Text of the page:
Trade credit insurance is important, indeed necessary to most organisations to ensure they are protected against the current, high risk of bad debts. But, despite trade credit insurance capacity remaining buoyant, research suggests that terms have hardened for firms with poor loss histories since the fourth quarter of 2012, and there is more reluctance to offer insurance if a business appears to be an unattractive risk.
There are ways, however, to make your business more appealing to trade credit insurers, and at the same time make shareholders more comfortable that tighter governance is being applied to credit management and risk mitigation. Where there was a gap in trade credit management processes inside companies and a lack of solutions designed specifically to help, there are now options that will improve operational agility and free up revenue and working capital.
Essentially, companies need to identify and analyse risk wherever and whenever possible. This means having detailed intelligence on the financial health and credit worthiness of customers and the right tools to assess their potential impact on the balance sheet. Most financial directors and CFO’s want to know what the outstanding risks are, what the total customer debt amounts to, and which accounts represent the biggest risk in terms of recovering the debt. They want to be able to assess the security of the debts and make accurate credit assessments based on real-time data.
Immediate visibility into the current financial health of customers lets businesses understand their exposure instantly, so if one customer slips from low or average risk to high risk, the business can adjust credit limits until the customer’s financial position improves. And when companies can accurately qualify, assess and monitor the credit worthiness of customers and prospects, they are able to grow safely and represent a better prospect for trade credit insurers.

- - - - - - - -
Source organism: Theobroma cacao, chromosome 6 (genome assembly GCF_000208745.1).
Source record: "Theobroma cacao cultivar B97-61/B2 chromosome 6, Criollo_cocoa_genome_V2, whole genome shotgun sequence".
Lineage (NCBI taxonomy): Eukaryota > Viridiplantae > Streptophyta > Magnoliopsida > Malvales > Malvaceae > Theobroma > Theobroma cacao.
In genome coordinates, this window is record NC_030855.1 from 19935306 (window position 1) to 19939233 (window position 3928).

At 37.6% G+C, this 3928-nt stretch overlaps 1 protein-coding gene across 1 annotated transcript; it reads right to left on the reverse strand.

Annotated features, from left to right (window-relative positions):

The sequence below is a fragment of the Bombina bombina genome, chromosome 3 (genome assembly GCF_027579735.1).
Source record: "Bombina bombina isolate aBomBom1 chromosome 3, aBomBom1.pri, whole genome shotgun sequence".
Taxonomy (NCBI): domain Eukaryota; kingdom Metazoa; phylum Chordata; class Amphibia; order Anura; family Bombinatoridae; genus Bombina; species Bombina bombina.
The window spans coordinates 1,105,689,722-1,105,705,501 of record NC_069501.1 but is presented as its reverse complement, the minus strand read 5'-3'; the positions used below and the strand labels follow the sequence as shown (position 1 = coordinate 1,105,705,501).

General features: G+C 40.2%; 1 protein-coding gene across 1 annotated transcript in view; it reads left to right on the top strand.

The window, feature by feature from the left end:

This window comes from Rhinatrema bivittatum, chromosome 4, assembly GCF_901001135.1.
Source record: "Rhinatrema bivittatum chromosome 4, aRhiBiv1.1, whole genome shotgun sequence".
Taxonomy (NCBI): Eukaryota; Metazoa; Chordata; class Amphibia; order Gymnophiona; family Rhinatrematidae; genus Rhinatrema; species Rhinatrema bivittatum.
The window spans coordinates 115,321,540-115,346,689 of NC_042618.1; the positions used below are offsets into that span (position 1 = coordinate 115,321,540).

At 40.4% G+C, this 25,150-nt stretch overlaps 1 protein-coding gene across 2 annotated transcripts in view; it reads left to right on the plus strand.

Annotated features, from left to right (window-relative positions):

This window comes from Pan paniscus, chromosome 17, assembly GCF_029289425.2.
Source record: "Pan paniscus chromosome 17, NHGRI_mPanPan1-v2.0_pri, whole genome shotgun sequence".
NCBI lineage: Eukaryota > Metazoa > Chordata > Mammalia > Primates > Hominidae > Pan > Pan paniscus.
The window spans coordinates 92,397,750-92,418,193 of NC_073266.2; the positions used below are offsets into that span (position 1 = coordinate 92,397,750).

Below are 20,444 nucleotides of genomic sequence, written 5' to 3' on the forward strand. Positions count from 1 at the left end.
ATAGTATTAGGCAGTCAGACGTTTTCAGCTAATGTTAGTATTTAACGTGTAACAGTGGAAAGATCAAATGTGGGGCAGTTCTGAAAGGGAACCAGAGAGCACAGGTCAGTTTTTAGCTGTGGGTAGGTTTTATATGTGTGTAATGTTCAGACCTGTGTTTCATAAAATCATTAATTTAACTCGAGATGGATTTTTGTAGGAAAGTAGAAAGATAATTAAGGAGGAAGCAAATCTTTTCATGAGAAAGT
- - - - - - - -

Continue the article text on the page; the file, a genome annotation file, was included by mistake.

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Real time intelligence that leads to improved decision making about credit means that companies can manage risk according to their own appetite. They are then better able to hold the value of customer debts, sustain cash flow and improve the accuracy of forecasting. Ultimately, when the likelihood of recovering debts is strong—fewer days outstanding and fewer customer defaults—their value to a credit insurer is greater.
Bridging the gaps between back-office financial and front-line CRM systems ensures that everyone involved with customer management works with the same information—from lead generation, to closing a sale, to follow up throughout the entire order-to-payment cycle.
With an integrated credit risk management process in place, businesses can control and enforce credit authority levels, customers’ credit-worthiness and credit limits, workflows for credit approvals and ongoing monitoring of customer orders, payments and credit status. The increased awareness also means that high-risk customers can be purged from prospect lists and the sales department can focus its efforts on the strongest, high-value opportunities that will actually deliver fast, full revenue recognition. This will show up on the company’s balance sheet not only as greater assets but possibly a lower debit (cost of sales) because sales teams will be tangibly more productive and the company will be focused on maximizing profitable sales.
To ensure that these processes can be expediently implemented, businesses need to look for proven credit risk management software solutions, such as our own Tinubu Risk Management Center, which provide real time risk intelligence reporting, and also offer companies an accurate picture of their own customers’ financial health, providing them with visibility across the business. The aim should be to reduce days-sales-outstanding by 25%, lower the cost of risk management and claims by 50%, make financial governance more effective, and ultimately make the business a more attractive insurance prospect.
By Michael Feldwick, Head of UK and Northern Ireland, Tinubu Square